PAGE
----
Could exactly the same goals be achieved without sacrificing inclusion and incurring the negative psychic costs of physical separation? How about experimenting with the following alternative: All children stay together and learn together. This is possible because all controversial material has already been sensibly removed from the SNC. Thus, if the lesson is about speaking the truth, the relevant messages from all religions can be listed on the blackboard. Similarly for lessons pertaining to respecting elders, treating others with kindness, etc.

(This would also resolve the awkward problem of not knowing where to send the child who subscribes to the category now allowed on the Pakistani passport — ‘no specific religion.’ Imagine the cruel fate of a child ‘outed’ in such a manner.)

It is hard to imagine that any religion would have messages contrary to the essential traits of good conduct. It would be a huge gain if by going though such a collective exercise children learn in a convivial environment about other religions and also that all religions emphasise similar good things — they are different roads leading to the same destination.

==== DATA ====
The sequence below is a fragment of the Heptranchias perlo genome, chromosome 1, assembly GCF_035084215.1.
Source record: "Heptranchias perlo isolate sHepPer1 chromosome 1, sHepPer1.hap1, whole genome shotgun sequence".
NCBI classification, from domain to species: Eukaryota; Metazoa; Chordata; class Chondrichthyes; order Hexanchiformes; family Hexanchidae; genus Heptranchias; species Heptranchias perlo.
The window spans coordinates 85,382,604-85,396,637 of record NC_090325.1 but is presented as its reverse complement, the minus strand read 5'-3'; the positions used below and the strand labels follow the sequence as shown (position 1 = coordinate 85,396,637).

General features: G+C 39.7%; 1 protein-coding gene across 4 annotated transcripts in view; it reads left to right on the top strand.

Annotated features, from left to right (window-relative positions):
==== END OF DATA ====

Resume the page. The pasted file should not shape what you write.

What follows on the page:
These collective exercises could be extended by exploring what the places of worship of different religions look like, on what date the new year begins for different religions and how it is celebrated, what are the different rituals at birth, marriage, death, etc. At a certain stage students can be taken on visits to different places of worship and encouraged to engage with the caretakers to satisfy their queries.